Here’s how we’re introduced to Eileen Fitzgerald, the veteran investigative journalist played by two-time Oscar winner Hilary Swank in the new ABC drama “Alaska Daily.” She’s working on a big exposé for a New York paper when someone lower down the food chain approaches her with concerns about her source. Eileen’s response? “I’ve been doing this since you were finger painting with baby food and now I’m 23 minutes away from publishing a story I spent five months investigating. So please take your all-hands-on-deck approach and get the hell away from my desk.”
Cut to: The story blows up in her face, along with her job.
Which is why, when an old colleague comes visiting from Alaska and offers her a spot at his modest paper — The Daily Alaskan once had a staff of 100, now it’s down to 25 (oh, I know this story well) — she’s begrudgingly persuaded to start anew in Anchorage. “You might be hurt and you might be pissed off, Eileen, but you’re not done,” says her new boss, “and I think you know it.” He’s played by Steppenwolf co-founder Jeff Perry and I, too, would follow him to the ends of Earth if he offered me a job.
“I’ve spent my whole career battling a bunch of good ol’ boy misogynists only to get canceled for being one myself,” Eileen says, incredulous that she, a white woman, would experience any sort of consequence for being just as insufferable as the jerks around her. In the real world, someone like Eileen — who’s hoisted herself on her own petard — would more likely leave her old job in a huff and start up a newsletter and write disingenuously about her nonexistent cancellation.
But TV is allowed to take creative license. And watching Eileen tuck her tail between her legs to work at a small paper in Alaska is far more interesting, anyway. It’s wish-fulfillment fantasy — reporters too convinced of their superiority don’t actually do good work and would sooner swallow their laptop whole than work at a regional newspaper no one in New York has ever heard of — but Swank and Perry are the kind of actors who convince you to come along for the ride.
The shows that work on broadcast television are a genre all their own — self-contained weekly installments spanning longer seasons — and should be judged on their own terms. I happen to like old school episodic series, but the lineup in recent years has become a wasteland of cop shows. If you’re in the mood for anything that doesn’t center on first responders, the options have been limited. Which is why “Alaska Daily,” from creator Tom McCarthy (the writer-director of the 2015 Oscar-winning newspaper film “Spotlight”), is such a welcome addition.
Sure, Eileen arrives with a chip on her shoulder. But she’s willing to pass along some of the wisdom she’s accumulated along the way to her colleagues, among them her new reporting partner Roz Friendly (Grace Dove), who matches Eileen’s jaded-but-committed energy, and the eager but less seasoned reporter Jieun Park (Ami Park). I also liked the brief moment when Eileen sneaks out one morning after a one-night stand, takes her nose out of her navel for once, pauses to look around at her surroundings and is stunned to realize, oh right, the landscape here is gorgeous. (British Columbia stands in for Anchorage here.)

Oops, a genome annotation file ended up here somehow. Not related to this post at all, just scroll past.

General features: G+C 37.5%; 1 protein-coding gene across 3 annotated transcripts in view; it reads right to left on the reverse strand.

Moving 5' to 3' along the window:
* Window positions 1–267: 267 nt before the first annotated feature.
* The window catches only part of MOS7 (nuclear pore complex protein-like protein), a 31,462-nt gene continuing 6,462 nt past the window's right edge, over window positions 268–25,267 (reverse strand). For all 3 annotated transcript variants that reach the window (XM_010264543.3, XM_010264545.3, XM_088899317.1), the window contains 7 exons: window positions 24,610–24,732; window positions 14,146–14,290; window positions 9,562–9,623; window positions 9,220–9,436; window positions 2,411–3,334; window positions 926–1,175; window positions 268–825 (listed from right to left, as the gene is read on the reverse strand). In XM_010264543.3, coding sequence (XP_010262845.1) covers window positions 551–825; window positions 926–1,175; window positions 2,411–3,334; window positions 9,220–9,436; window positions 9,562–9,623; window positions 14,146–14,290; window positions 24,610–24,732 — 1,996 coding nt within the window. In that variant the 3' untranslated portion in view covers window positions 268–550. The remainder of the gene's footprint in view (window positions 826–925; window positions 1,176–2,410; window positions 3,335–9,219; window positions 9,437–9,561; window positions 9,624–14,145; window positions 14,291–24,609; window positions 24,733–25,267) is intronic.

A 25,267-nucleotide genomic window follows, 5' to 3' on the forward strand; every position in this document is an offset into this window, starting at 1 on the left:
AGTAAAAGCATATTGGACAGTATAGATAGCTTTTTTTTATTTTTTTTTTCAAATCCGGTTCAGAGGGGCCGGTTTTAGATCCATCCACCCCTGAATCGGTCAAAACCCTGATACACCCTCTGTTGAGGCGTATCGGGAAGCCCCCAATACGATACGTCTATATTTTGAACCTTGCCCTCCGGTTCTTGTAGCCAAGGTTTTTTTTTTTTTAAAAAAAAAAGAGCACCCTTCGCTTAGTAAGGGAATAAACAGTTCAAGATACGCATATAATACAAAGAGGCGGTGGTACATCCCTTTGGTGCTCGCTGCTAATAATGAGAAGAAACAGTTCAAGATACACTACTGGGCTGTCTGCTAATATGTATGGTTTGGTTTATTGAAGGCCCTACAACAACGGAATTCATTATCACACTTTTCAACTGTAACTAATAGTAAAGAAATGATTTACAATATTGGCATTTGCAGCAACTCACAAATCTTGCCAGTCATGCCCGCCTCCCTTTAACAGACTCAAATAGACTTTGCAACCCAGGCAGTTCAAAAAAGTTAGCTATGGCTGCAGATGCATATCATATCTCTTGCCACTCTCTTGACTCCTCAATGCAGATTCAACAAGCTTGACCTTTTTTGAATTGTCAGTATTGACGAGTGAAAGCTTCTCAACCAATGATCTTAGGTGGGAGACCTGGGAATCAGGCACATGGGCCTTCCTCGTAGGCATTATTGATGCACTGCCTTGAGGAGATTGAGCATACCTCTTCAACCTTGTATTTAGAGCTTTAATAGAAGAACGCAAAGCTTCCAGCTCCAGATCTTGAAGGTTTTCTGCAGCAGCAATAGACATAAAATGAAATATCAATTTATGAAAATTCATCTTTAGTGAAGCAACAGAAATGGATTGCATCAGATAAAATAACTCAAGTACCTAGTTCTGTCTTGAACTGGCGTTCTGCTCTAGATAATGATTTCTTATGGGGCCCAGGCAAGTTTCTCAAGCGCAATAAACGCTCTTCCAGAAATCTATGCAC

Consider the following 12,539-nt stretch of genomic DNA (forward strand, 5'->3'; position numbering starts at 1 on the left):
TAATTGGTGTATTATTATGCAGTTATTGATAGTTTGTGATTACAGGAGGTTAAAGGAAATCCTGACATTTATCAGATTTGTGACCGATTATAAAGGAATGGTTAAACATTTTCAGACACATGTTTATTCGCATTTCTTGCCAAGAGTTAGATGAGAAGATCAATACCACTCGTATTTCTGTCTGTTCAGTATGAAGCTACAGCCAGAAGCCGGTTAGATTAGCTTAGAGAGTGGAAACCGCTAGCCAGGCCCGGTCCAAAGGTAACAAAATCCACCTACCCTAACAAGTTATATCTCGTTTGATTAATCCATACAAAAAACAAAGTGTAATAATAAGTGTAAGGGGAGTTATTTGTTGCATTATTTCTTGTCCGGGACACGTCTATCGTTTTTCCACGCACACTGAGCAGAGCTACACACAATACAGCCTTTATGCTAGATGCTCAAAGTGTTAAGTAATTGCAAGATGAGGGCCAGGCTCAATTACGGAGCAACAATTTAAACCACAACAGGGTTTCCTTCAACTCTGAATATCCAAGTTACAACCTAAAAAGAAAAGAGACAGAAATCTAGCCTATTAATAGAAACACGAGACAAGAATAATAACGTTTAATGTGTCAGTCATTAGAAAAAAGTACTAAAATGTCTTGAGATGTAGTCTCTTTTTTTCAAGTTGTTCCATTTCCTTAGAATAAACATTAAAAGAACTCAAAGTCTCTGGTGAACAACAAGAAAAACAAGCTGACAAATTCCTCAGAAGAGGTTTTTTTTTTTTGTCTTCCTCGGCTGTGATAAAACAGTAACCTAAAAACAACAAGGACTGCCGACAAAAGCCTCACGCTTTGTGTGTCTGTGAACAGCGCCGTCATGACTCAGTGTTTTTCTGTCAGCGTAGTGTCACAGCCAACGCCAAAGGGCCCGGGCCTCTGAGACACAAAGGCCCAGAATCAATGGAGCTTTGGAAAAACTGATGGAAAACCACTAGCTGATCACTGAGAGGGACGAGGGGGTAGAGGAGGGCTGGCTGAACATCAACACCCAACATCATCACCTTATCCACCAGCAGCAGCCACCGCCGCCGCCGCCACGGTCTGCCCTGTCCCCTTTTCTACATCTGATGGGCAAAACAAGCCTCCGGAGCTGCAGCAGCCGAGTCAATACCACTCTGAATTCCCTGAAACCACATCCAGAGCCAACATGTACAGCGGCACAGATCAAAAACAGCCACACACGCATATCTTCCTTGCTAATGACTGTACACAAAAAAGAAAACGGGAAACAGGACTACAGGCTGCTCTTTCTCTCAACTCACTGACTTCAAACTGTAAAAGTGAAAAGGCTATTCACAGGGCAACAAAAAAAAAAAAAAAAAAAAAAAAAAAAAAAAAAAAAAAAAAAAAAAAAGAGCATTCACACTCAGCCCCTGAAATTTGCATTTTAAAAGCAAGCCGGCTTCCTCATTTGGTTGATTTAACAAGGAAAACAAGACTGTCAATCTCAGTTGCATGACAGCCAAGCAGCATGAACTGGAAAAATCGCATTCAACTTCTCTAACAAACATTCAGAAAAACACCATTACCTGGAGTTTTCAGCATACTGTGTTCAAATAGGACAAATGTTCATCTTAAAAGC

The world of the show feels like a fully realized place where people are connected to the community they cover. And it threads the needle between episodic storytelling and servicing a longer, serialized arc that will presumably span the season.
The latter is what Eileen is working on: Looking into cases of missing and murdered Indigenous women — and why local police haven’t been investigating. It’s a good story to dig into and McCarthy was smart to set up a narrative that ensures an Indigenous journalist (Roz) is on equal footing with Eileen. Suffice it to say, the newsroom of “Alaska Daily” is more diverse than most.
The show gets some important things right about the process of reporting: A good-faith effort to understand what is happening and why; the process of puzzling things out and bouncing questions off your co-workers; being suspicious of anyone with enough money to influence the way things work — even at your own paper. And nobody sleeps with a source! (I’ll be happy to see that trope die a thousand deaths.) These feel like important concepts for the average person to see in action. Whatever skepticism people may have for the media — and I’m not saying it’s entirely unwarranted — most journalists working at local papers are underpaid but stick around anyway because they have a genuine interest in getting it right. I’ll also note that “Alaska Daily” is scarily accurate about the way journalists lose their minds when there’s free food in the newsroom.
Eileen’s bull-in-a-china-shop routine is a bit clichéd, but it also rings true, to an extent. Newsrooms are full of egos and eccentric characters, some of whom are given free rein in ways that undermine their colleagues, or the work of ethical journalism itself. That seems to be the career track Eileen was on for a long time. Is she really as good as everyone says — or just a hard worker who isn’t afraid to ruffle some feathers?
Starting over in Alaska may be humbling, but it doesn’t change her exactly. On the plus side, she has experience and an innate curiosity, two qualities that get her off to a strong start in her new job. And Swank brings the right kind of cantankerous nuance to the role.
“Alaska Daily” — 3 stars (out of 4)
Where to watch: 9 p.m. Thursdays on ABC and streaming on Hulu
Nina Metz is a Chicago Tribune critic